9. Total consumption of tramadol in the first 24 h postoperatively.
  10. Tolerance time of the first proximal tourniquet (min) (the duration of inflation of proximal tourniquet till its deflation because of pain).
  11. Time of the second (distal) tourniquet pain (min) (the duration of inflation of distal tourniquet until its deflation because of pain).
  12. The duration of postoperative analgesia (min) [the time to the first analgesic requirement (the time elapsed after distal tourniquet release to the patient's first request for analgesics) was noted].
  13. Postoperative pain score (VAS assessment in PACU).
  14. Sedation score by the Ramsay sedation scale (1 h in PACU).
  15. The anesthetic conditions [a four-point Verbal Numerical Scale (VNS)] (at the end of the operation, the attending anesthetist, who was blinded to the studied groups, was asked to assess the anesthetic conditions according to a four-point VNS, where a score of 4 = excellent, indicated no complaint from the patient; 3 = good, minor complaint with no need for supplemental analgesics; and 2average, moderate; if the score was 1 = unsuccessful, general anesthesia was administered).
  16. The operative conditions (after the operation, the surgeon who was unaware of the medication administered was asked to assess the operative conditions according to the following numeric scale: 0 = unsuccessful, 1 = poor, 2 = acceptable, and 3 = perfect. All of the operations were performed by the same surgeon).
  17. Patients were also observed for complications such as the occurrence of unwanted central nervous system manifestations (tinnitus, dizziness, circumoral tingling, seizures, and coma), effects on the cardiovascular system such as hypotension and bradycardia (20% decrease from the baseline value) or arrhythmias, a peripheral oxygen saturation less than 90%, nausea and vomiting, and skin rash during the postoperative period, and a suitable management plan was implemented as clinically indicated.
Measurements in all patients were performed by the same individual. When the proximal tourniquet became painful, the distal cuff was inflated to the same pressure, followed by the release of the proximal cuff. In case of unsuccessful block, general anesthesia was administered. The tourniquet was not deflated before 40 min from injection of the anesthetic solution and was not inflated for more than 1.5 h. At the end of surgery, tourniquet deflation was performed using the cyclic deflation technique. After surgery, patients were transferred to the PACU, where they were monitored and received oxygen through a face mask at 4 l/min. During the study period, these measurements were recorded by an anesthesiology resident who was unaware of the medication that was administered. Following completion of surgery, the tourniquet cuff was deflated using the repeated deflation reinflation technique (cuff deflated for 10 s and reinflated for 1 min); this sequence was repeated three times.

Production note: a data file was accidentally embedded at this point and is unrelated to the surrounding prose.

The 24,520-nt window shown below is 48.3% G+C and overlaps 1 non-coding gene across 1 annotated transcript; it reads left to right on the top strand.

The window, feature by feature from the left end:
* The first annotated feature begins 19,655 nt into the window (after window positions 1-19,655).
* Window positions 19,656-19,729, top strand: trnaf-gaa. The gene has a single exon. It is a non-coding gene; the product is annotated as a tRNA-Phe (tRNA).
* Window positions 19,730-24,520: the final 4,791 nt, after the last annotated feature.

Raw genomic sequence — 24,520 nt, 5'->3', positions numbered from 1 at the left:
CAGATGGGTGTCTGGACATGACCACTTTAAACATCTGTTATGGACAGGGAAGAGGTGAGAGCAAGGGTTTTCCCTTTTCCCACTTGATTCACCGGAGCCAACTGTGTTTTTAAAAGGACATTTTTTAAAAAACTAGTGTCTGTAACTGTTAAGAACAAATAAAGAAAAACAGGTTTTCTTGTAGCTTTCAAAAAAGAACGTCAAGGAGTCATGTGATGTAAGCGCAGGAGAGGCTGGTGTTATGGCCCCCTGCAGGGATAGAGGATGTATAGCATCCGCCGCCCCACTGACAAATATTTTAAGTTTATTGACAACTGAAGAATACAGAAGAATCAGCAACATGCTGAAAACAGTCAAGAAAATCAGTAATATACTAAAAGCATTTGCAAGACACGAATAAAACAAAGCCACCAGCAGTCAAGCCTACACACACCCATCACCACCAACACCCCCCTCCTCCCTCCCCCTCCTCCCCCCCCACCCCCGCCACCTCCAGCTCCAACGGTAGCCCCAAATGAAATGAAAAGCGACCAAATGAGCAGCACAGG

Sample size

A power analysis for sample size suggested that a minimum 18 patients in each group with an a error level 5% corresponds to a 95% confidence, and the mean amount of rescue intraoperative fentanyl was 68.0 μg in group L and 35.4 μg in group LD1 with an SD of 18.6 and 15.5, respectively. The statistical power was 100%.

Statistical analysis

Data were analyzed using the SPSS statistical package, version 17 (SPSS Inc., Chicago, Illinois, USA). Results were presented as mean ± SD, [median (range) (interquartile range)], number, and percentage. Analysis of variance and Student's t-test were used for comparison between the three groups for parametric (quantitative) data. The χ2 -test was used for nonparametric (qualitative) data. For the comparisons, P less than 0.05 was considered to be statistically significant. The comparisons were considered as not significant (P > 0.05), significant (P < 0.05), or highly significant (P < 0.001) in a confidence interval of 95%.


  Results Top


Patients' characteristics are shown in [Table 2]; a total of 60 patients were enrolled in the study (20 patients in each group). Among the patients, none was excluded from the study because of technical failure and all patients completed the study. There were nonsignificant differences (P > 0.05) in age, sex, weight, height, ASA, duration, and type of surgery.
Table 2 Patient characteristics in the three groups

Click here to view


HR changes are shown in [Table 3], which shows a significant decrease in the HR in group LD2 in comparison with the other two groups at 15, 20, 25, 40, and 55 min (P > 0.05).
Table 3 HR changes at different time intervals following IVRA in three groups

Click here to view


MAP changes are shown in [Table 4], which indicate a significant decrease in MAP in group LD2 in comparison with the other two groups at 15, 20, 40, and 55 min (P > 0.05).
Table 4 MAP changes at different time intervals following IVRA in three groups

Click here to view


Onset sensory block time was shorter in group LD1 versus both the other groups (P = 0.0136), whereas onset motor block time was shorter in group LD1 versus both other the groups (P = 0.0109). Sensory block recovery time was significantly slower in group LD1 in comparison with both the other groups (P = 0.016), whereas motor block recovery time was highly significantly slower in group LD1 in comparison with both the other groups (P = 0.0001) [Table 5] and [Figure 2].